Nanostructured Origami (TM) : stress-engineering of nanopatterned membranes to produce three-dimensional structures
Author(s)Arora, William Jay
Stress-engineering of nanopatterned membranes to produce three-dimensional structures
Massachusetts Institute of Technology. Dept. of Electrical Engineering and Computer Science.
George Barbastathis and Henry I. Smith.
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Microdevice fabrication is done on the surface of polished flat semiconductor substrates with a series of material depositions, etches and lithography steps. These processes are inherently planar and well suited for the fabrication of billions of micrometer-thick transistors over 300 mm diameter substrates, but impractical for building vertically. This thesis presents a method of building three-dimensionally (3D) with existing planar fabrication technology: fabricate on a thin membrane, and then fold the membrane into a 3D structure. Material stresses patterned on a membrane will cause controlled bending. A simple demonstration is the bilayer, in which a stressed metal is deposited on a stress-free membrane. One challenge with this approach is to achieve very small fold radii for tight 3D packing. The solution presented here is helium ion implantation into the membrane, which creates a large localized stress that is capable of bending a 100 nm thick membrane around a 1 [mu]m radius without fracturing it. The energy and dose of the helium ions control the direction and angle of the fold, which is explained within a theoretical framework, and shown to agree with experiment. One application of stress-folding is a chemical sensor. Built as a 3D micro-switch, the stress that develops in a reactive polymer bends the switch closed. Results show that it operates with negligible power consumption and selectively responds to a target analyte with more than a million-fold electrical resistance change. Other applications discussed include a 3D inductor and non-periodic artificial dielectrics made by membrane folding combined with new 3D optical patterning and magnetic self-alignment techniques. These practical advances open the way to designing a variety of 3D devices which may have broad applications in computing, communications and detection.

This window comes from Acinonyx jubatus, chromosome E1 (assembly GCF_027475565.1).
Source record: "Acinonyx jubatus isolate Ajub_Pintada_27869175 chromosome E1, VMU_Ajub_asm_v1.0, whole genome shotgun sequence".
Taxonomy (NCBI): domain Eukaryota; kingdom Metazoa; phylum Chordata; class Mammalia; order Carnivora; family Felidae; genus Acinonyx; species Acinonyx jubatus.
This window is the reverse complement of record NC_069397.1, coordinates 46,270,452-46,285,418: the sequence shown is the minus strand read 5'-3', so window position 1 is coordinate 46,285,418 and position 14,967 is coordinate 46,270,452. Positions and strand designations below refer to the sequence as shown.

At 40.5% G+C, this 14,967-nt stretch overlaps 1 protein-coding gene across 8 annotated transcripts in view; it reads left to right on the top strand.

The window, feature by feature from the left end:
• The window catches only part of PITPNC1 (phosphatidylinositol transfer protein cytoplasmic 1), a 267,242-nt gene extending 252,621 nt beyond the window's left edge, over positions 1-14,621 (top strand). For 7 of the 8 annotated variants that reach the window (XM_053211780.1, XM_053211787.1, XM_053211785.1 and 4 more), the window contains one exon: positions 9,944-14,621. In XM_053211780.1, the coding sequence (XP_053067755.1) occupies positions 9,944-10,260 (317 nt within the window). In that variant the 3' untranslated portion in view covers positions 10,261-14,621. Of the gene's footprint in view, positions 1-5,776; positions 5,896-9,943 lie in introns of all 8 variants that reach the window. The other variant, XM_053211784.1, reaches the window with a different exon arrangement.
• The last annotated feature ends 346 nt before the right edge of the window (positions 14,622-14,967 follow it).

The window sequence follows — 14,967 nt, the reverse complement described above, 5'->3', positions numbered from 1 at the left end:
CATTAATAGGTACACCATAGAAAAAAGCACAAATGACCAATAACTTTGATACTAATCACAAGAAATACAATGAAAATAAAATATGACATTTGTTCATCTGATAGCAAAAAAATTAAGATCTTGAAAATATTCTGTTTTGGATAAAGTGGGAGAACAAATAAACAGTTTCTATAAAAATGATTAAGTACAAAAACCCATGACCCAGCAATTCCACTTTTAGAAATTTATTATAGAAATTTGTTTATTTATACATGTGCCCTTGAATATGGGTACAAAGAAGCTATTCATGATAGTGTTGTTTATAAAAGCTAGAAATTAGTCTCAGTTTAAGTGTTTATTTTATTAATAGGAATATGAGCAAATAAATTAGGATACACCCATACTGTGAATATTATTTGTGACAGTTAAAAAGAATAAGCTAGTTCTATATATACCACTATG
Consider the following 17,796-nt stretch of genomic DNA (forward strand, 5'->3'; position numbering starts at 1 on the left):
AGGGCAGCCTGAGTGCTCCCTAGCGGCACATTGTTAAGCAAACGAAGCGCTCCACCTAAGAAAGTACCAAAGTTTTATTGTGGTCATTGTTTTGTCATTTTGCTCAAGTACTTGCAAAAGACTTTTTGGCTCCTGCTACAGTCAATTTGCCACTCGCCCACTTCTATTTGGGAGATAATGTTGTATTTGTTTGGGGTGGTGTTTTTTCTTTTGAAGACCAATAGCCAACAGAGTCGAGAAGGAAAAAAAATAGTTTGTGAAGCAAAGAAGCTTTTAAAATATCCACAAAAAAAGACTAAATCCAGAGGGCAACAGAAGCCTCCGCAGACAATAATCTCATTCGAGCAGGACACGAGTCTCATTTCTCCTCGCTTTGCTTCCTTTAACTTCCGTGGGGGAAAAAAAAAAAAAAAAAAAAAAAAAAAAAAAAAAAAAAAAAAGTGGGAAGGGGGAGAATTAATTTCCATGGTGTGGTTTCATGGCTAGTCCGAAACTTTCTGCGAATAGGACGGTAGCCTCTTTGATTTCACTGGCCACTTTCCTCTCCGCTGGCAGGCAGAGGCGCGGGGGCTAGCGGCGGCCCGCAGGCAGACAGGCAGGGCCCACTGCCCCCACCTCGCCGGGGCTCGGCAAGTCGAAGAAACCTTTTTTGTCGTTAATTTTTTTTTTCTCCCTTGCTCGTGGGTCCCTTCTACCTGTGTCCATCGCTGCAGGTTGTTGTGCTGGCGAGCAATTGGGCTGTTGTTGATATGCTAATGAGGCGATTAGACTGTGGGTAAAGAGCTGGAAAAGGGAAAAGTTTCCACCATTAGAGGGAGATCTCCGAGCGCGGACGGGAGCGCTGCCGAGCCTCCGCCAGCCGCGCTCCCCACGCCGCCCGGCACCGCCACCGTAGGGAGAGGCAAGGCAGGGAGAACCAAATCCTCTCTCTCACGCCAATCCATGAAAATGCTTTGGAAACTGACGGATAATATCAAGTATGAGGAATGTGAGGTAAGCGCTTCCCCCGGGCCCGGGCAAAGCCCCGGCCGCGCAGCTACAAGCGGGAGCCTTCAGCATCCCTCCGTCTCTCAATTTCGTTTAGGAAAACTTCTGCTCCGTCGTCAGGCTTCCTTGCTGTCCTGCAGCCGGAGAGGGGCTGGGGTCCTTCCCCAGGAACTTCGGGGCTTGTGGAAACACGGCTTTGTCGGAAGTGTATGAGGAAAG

Thesis (Ph. D.)--Massachusetts Institute of Technology, Dept. of Electrical Engineering and Computer Science, 2008.This electronic version was submitted by the student author. The certified thesis is available in the Institute Archives and Special Collections.Includes bibliographical references (p. 123-127).
DepartmentMassachusetts Institute of Technology. Dept. of Electrical Engineering and Computer Science.
Massachusetts Institute of Technology
Electrical Engineering and Computer Science.